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Last Updated: Saturday, 14 August, 2004, 12:10 GMT 13:10 UK
Tales from the pit lane
By Andrew Benson
Motorsport editor at the Hungarian GP

Jenson Button
Jenson Button is determined to join Williams next season
The Hungarian Grand Prix weekend has been dominated by the row over Jenson Button's decision to quit BAR and sign for rivals Williams in 2005.

BAR and Button are refusing to discuss the issue publicly.

But among Button's main reasons for quitting the team are understood to be his unhappiness at a dispute over financial issues in his contract, and doubt over engine supplier Honda's long-term commitment to F1 because of a change in the wording of their new contract.

Sources say the fall-out from the row could reach all the way to the top of the team.

Both BAR's owner BAT, the multi-national tobacco giant, and Honda are understood to be very unhappy about the prospect of losing Button, and that has raised questions about the position of team principal David Richards.

Richards is advising people to wait for the ruling of F1's contract recognition board before judging the situation.

The psychological warfare between prospective Williams team-mates Jenson Button and Mark Webber has already started.

Webber, renowned as a straight talker, is as hard as they come and Button will know he can expect no quarter from the Australian after the two sat beside each other in a news conference at the Hungaroring.

Hakkinen, who seems to be keen on a comeback, could still race in F1 next season, taking the BAR seat that Button is to vacate.

Webber made a point of saying that before his move to Williams became public, he had addressed all the staff at his Jaguar team to explain why he was moving.

"I wanted to be very clear with them and a lot of people were shaking my hand and were happy," he said.

The contrast with Button's handling of his decision to sign for Williams - doing the deal behind BAR's back, going to ground for three days and refusing to answer the phone to talk his team boss - could not have been more pronounced.

And asked his feelings about having Button as his partner at Williams next year, assuming the dispute over the Englishman's contract is settled that way, Webber seemed to imply he would rather have had Giancarlo Fisichella.

Webber said: "If I had known Jenson was on the market [when Webber signed for Williams], clearly he would have been a driver who, you know, after Giancarlo, Jenson would be fantastic for me, ideal for me and the team."

Had Williams not become aware of their chance to sign Jenson Button, the team would have snapped up double world champion Mika Hakkinen, a source says.

The 35-year-old Finn, who retired in 2001, was close to signing for Williams when the opportunity to sign Button arose.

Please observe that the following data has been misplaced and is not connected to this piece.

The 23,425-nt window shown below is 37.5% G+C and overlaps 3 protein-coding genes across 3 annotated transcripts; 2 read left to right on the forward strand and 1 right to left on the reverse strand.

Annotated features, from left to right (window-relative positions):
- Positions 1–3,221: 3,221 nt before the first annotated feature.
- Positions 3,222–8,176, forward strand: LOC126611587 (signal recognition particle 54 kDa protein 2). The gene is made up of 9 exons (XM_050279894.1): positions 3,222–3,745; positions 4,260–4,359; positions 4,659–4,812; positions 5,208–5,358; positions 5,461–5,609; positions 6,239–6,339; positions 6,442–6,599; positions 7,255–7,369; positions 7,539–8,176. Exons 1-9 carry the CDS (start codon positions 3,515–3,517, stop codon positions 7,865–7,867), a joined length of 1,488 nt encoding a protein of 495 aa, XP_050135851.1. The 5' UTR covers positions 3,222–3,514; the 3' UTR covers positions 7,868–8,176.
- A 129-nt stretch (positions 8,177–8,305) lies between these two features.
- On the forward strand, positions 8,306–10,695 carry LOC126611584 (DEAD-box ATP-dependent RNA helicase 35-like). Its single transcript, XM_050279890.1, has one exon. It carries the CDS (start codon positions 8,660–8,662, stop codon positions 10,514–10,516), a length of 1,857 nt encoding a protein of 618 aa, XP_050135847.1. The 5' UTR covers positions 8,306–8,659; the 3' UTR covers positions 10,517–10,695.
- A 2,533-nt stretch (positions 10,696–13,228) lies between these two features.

Hakkinen, who seems to be keen on a comeback, could still race in F1 next season, taking the BAR seat that Button is to vacate.

If Hakkinen does end up at BAR next season, that could leave his former team-mate David Coulthard's future in doubt.

The Scot will be replaced at McLaren by Juan Pablo Montoya next year and his options are narrowing.

BAR boss David Richards is understood to be keen on Coulthard if he loses Jenson Button, but engine supplier Honda is less so.

Coulthard also has a chance at Jaguar, but the future of that team remains unclear and it is unlikely to have the budget to allow it to move up the grid next season. Coulthard's only other chance appears to be Sauber.

But the Swiss team, effectively a satellite Ferrari outfit, are said to be poised to give Formula 3000 championship leader Vitantonio Liuzzi a drive.

Liuzzi is believed to be joining Ferrari on a long-term deal that could see him promoted to the world champion team in the future.

Jaguar's future in Formula One is the subject of much speculation in the paddock in Hungary.

Jaguar team boss Tony Purnell
Purnell says he is 'pretty optimistic' about Jaguar's future

There are claims the team will pull out of the sport altogether next year, although team boss Tony Purnell played that down when asked by BBC Sport.

Purnell admitted he has to find sponsorship to augment owner Ford's funding and said he could not definitively say the team would continue.

But he said he was "pretty optimistic" about the future, adding it would "seem senseless" and "be a bit of a surprise" for Ford to quit F1 when the car company was improving its financial position - albeit from its disastrous state two years ago.

Other rumours suggest the team will continue, but with the Jaguar name disappearing to be replaced by that of parent company Ford.

Yet more say Ford could sell the team to new owners, perhaps the boss of the Red Bull soft drink company or to leading Formula 3000 outfit Arden.

The prize for the weekend's most brazen hypocrisy goes to the Jordan team's backers, Bahrain.

The Middle Eastern kingdom sponsors Jordan and is this year using the space on the cars' engine covers to carry a series of messages at every race.

In Hungary the cars bear the slogan Stop Global Warming. Given that F1 cars do about three miles per gallon, that is a bit like Ben Johnson telling athletes not to take drugs.

Button sets the pace
14 Aug 04  |  Formula One
F1 strugglers attack rivals
13 Aug 04  |  Formula One
Coulthard keen to drive on
12 Aug 04  |  Motorsport
Raikkonen underlines intent
13 Aug 04  |  Formula One

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